Kernel Breach Averted - Thanks to McVoy's Config Management System
Malicious hacker tries to change source code of the Linux kernel, thwarted by "BitKeeper" system
By: Linux News Desk
Nov. 10, 2003 12:00 AM
According to the release, this was the first known security breach to threaten the Linux kernel.
It was a "Trojan Horse" style of attack that, if not caught, could have allowed a local user to gain administrative privileges onto a Linux operating system - privileges that typically enable someone to access confidential information from a company's internal machines, delete files, and tap into private e-mail accounts.
"This is the first known attempt to deliberately add a security flaw to Linux," said Ted T'so, a senior Linux developer and security expert. "The discovery of this breach underscores the importance of having a configuration management tool that verifies the integrity of the source code," he added.
BitKeeper - used to develop the Linux kernel, the MySQL database, the Xaraya content management system, and hundreds of commercial products worldwide - is a configuration management system produced by BitMover, Inc., a San Francisco-based company founded by Linux developer and configuration management expert, Larry McVoy.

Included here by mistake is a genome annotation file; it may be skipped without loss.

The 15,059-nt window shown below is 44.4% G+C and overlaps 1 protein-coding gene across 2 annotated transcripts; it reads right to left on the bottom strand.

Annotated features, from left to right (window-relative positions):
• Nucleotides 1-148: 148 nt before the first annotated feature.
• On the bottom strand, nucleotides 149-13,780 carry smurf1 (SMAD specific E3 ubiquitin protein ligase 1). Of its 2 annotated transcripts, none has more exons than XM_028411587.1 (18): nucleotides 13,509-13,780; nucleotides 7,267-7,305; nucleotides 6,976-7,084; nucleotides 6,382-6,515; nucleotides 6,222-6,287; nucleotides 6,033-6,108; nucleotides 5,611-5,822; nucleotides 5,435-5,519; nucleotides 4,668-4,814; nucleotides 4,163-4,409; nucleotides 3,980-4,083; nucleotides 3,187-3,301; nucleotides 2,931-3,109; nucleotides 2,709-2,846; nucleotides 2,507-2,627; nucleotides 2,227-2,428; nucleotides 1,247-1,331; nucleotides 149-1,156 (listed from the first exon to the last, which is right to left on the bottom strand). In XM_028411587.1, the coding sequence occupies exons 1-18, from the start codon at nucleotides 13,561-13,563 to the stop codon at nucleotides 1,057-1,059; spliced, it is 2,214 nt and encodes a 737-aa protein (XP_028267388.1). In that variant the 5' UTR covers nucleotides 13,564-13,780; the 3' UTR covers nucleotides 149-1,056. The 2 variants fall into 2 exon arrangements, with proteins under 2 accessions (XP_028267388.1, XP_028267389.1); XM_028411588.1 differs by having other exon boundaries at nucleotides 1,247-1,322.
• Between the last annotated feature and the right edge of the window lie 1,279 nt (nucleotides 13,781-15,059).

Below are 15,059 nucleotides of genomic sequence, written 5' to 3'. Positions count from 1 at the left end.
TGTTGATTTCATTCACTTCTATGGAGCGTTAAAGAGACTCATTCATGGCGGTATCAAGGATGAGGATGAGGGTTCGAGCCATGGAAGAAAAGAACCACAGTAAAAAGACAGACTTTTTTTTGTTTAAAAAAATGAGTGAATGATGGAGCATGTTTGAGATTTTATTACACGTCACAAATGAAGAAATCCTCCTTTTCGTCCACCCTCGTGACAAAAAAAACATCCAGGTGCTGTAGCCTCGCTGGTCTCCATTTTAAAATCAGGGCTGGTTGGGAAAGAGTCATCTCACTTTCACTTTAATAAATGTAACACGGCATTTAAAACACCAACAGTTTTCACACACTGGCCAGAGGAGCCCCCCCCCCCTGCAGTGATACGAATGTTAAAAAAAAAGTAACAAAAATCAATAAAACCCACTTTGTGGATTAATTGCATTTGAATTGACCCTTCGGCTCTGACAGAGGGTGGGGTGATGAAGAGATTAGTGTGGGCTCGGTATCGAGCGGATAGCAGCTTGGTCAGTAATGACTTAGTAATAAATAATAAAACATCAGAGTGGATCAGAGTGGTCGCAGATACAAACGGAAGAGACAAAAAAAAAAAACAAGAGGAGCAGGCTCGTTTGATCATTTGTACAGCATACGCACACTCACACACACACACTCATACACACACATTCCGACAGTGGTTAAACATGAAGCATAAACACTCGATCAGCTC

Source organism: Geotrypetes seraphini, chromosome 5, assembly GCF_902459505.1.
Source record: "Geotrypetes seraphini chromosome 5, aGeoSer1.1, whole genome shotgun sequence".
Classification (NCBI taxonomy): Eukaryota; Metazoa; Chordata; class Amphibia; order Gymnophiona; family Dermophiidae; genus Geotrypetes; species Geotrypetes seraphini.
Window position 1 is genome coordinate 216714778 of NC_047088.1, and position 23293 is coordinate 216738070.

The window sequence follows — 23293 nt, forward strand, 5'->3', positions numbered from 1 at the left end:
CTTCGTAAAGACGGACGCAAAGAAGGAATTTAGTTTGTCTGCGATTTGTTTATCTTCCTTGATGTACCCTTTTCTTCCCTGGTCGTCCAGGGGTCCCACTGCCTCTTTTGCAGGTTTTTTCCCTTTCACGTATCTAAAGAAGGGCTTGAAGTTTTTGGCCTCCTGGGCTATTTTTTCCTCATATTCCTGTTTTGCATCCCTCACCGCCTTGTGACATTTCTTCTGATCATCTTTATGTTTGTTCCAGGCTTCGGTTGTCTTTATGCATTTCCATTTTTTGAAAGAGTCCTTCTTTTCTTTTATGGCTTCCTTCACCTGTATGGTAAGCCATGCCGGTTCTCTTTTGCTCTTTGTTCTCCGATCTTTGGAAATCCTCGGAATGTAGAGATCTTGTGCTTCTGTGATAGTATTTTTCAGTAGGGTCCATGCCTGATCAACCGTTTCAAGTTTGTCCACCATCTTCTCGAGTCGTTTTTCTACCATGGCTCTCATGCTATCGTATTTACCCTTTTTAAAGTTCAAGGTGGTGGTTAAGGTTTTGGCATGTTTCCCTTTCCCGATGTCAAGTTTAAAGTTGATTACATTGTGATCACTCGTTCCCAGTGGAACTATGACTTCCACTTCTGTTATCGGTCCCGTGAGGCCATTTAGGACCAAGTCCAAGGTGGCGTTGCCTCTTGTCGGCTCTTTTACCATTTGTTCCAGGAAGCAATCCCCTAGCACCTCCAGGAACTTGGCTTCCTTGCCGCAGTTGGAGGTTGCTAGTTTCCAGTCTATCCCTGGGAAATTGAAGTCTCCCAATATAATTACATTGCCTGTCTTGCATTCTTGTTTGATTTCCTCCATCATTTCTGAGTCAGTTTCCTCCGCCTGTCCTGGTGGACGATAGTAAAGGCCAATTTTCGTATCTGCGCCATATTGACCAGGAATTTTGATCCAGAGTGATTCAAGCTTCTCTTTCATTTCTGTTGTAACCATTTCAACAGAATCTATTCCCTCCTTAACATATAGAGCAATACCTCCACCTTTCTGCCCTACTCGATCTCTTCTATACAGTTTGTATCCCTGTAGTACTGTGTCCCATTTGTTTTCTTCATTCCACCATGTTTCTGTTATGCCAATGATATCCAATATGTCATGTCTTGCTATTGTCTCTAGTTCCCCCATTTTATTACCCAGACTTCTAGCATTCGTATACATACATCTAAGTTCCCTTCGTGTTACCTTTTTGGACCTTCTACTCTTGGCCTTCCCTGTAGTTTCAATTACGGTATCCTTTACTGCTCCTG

"I am confident the security breach would have been caught before the code was released for general availability. But without BitKeeper, the error may have gone unnoticed for weeks or months, not hours," said McVoy, when asked about the incident.
"All code stored under the BitKeeper repository is routinely checked for integrity, a unique feature that ensures that disk, memory, or network corruptions haven't changed the original content," McVoy explained. "Last week, the BitKeeper integrity checks caught the breach believed to be created by a malicious hacker trying to change source code of the Linux kernel to include a security flaw known as a Trojan horse. Competitive configuration management tools don't have the same integrity checks," he observed, "and could have easily allowed the security breach to have entered the Linux operating system."
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